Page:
After 737 Max issues, Boeing releases plan to rebuild trust and quality : NPR

The Federal Aviation Administration says it will continue to hold Boeing accountable after reviewing

The Federal Aviation Administration says it will continue to hold Boeing accountable after reviewing “the company’s roadmap to fix its systemic safety and quality-control issues.” The 90-day review follows the in-flight door plug blowout on an Alaska Airlines 737 Max in January. Boeing finishes final assembly of its jets at at its facility in Renton, Wash.

Jovelle Tamayo for NPR

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Jovelle Tamayo for NPR

WASHINGTON — Boeing is promising sweeping changes to its manufacturing operations as the troubled plane maker tries to rebuild trust with federal regulators, airlines and the flying public.

It’s been just over 90 days since the Federal Aviation Administration ordered Boeing to come up with a comprehensive plan to fix its quality control problems after a door plug panel blew off a new 737 Max jet in midair.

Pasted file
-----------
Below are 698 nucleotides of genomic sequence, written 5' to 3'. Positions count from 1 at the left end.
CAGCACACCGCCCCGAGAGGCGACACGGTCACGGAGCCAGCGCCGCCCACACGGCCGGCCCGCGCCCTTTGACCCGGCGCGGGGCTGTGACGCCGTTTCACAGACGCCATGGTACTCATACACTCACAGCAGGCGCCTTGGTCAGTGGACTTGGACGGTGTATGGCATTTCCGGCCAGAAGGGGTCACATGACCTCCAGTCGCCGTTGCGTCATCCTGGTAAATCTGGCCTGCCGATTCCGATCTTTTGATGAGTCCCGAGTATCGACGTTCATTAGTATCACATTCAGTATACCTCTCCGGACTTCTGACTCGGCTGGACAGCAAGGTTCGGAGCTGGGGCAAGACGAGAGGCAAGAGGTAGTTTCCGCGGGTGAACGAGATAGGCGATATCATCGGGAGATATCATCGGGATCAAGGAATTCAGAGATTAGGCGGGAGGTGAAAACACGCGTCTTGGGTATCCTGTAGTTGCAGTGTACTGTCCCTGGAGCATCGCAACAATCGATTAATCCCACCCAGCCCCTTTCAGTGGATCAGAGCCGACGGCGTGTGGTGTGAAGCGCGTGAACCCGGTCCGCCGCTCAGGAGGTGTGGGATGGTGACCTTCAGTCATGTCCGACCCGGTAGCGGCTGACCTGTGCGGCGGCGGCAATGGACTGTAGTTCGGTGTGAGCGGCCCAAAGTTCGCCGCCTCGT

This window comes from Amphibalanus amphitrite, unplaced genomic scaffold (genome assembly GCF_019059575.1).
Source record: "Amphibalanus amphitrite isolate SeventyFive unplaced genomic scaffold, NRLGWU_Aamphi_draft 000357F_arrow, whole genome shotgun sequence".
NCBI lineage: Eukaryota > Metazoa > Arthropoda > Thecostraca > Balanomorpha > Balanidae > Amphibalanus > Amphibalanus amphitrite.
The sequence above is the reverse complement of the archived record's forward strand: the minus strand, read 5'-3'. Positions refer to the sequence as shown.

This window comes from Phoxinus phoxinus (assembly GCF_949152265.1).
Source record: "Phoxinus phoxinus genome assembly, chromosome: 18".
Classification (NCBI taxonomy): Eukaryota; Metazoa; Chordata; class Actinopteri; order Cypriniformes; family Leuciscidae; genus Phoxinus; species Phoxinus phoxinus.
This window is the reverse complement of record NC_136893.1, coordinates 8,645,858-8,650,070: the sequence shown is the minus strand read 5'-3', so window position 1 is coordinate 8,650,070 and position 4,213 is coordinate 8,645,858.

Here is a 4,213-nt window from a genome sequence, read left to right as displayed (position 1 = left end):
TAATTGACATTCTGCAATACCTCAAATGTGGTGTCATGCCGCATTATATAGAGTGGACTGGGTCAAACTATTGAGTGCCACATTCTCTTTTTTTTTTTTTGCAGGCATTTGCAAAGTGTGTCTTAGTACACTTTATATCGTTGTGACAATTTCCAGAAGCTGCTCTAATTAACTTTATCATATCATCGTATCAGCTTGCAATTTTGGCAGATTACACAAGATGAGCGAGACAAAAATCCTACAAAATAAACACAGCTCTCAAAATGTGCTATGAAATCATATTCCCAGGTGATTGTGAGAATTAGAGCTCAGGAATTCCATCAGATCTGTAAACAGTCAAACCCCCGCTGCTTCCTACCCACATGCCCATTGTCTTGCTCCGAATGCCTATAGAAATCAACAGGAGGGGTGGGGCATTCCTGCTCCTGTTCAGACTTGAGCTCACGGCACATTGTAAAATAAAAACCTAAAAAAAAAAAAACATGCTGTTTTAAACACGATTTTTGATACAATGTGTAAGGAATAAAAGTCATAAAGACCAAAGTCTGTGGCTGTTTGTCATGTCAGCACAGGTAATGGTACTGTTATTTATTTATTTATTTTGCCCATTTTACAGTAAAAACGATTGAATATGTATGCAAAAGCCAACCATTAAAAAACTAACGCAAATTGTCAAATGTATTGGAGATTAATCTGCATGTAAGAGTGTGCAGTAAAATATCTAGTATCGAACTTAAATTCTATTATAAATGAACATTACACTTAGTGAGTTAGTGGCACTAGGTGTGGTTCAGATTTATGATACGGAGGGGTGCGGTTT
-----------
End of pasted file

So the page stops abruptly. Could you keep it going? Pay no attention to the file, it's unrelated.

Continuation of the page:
Boeing leaders, including CEO Dave Calhoun, presented the final plan in a meeting with FAA officials in Washington on Thursday morning.

“We reviewed Boeing’s roadmap to set a new standard of safety and underscored that they must follow through on corrective actions and effectively transform their safety culture,” said FAA administrator Mike Whitaker in a statement. “We will make sure they do and that their fixes are effective. This does not mark the end of our increased oversight of Boeing and its suppliers, but it sets a new standard of how Boeing does business.”

No one was seriously injured in the midair blowout on Alaska Airlines Flight 1282 in January. But the incident renewed serious concerns about safety and quality control at Boeing after the deadly crashes of two 737 Max jets in 2018 and 2019 that killed a total of 346 people.

A preliminary investigation by the National Transportation Safety Board determined that four key bolts that were supposed to hold the door plug in place were missing when the plane left Boeing’s factory.

The incident prompted the FAA to undertake a six-week audit of Boeing’s production lines. Regulators say they found quality control problems at Boeing and Spirit AeroSystems, one of its top suppliers, which builds the fuselage for the 737.

The Alaska Airlines blowout also triggered a management shakeup at Boeing. Several top executives in the commercial aviation division left the company, and CEO Dave Calhoun announced he would step down at the end of the year.

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